The New York Times Magazine Design Issue, which hit stands last week, delves into the theme of redesign. In his editor’s note, Editor in Chief Jake Silverstein noted that the issue had been conceptualized and printed days before Election Day, noting that there was no influence of the poll results on the issue’s content. “And yet, the uncertainty of the outcome at the time we published them suits the theme of this special issue: our current mania with redesigning, tweaking, optimizing, improving, refreshing and updating everything.”
Among the features: “How Furniture Makers Are Catering to Millennials,” exploring a new legion of furniture firms that are targeting younger customers; and “Look Again,” focused on redesign challenges issued to six designers, and written in part by Paola Antonelli, a senior curator at the Museum of Modern Art.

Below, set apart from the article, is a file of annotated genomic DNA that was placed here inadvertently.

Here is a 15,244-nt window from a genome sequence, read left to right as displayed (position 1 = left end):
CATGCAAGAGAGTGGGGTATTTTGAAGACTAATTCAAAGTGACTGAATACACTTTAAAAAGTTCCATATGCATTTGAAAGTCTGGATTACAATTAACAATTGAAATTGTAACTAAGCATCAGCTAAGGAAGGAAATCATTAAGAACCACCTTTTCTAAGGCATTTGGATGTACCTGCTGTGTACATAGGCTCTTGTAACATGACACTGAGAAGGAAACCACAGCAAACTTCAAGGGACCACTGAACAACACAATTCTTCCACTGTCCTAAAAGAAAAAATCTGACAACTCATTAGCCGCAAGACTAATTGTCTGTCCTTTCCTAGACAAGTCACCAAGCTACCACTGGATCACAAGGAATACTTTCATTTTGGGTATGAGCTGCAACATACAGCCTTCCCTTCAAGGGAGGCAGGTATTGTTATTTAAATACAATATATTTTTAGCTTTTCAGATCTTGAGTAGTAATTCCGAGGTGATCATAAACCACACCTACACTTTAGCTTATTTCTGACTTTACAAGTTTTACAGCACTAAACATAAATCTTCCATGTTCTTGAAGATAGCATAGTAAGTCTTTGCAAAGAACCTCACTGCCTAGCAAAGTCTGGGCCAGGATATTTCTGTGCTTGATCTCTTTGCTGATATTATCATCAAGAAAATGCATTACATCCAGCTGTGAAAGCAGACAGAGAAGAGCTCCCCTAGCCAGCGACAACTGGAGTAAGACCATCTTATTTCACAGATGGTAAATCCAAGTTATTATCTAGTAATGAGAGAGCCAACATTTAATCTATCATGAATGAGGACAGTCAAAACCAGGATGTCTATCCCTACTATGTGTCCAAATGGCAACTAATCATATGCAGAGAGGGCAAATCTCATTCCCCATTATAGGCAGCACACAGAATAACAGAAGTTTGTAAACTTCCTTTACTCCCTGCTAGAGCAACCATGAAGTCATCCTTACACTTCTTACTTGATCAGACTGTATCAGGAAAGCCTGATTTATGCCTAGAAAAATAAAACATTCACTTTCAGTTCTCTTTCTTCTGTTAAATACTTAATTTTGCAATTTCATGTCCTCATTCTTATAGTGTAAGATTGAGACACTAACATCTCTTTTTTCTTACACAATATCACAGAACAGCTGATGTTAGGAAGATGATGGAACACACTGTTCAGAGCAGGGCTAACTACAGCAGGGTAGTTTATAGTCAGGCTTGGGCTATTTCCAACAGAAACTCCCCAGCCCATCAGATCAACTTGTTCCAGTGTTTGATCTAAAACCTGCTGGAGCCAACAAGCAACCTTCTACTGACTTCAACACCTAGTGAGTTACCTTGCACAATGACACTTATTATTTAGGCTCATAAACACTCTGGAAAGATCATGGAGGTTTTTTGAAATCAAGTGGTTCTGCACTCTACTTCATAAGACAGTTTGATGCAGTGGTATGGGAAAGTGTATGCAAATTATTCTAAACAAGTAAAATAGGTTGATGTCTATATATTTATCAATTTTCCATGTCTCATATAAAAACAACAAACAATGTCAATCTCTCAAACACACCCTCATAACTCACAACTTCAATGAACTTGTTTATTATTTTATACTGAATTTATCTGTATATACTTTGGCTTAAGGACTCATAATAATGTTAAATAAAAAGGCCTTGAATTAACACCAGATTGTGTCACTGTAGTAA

A prototype of the Burrow Couch, featured in the Design Issue; courtesy Craig Cutler for The New York Times
Speaking to both the issue’s theme of redesign as well as the recent presidential election, Silverstein writes, “No design is ever permanent but merely a way station between what a thing used to be and what it might yet become—a source of consolation, perhaps, if your wished-for presidential redesign did not prevail in this past week’s contest.”
T, The New York Times Style Magazine has recurring design-centered issues, but The New York Times Magazine’s most recent design-themed issue before this one was printed in June 2015.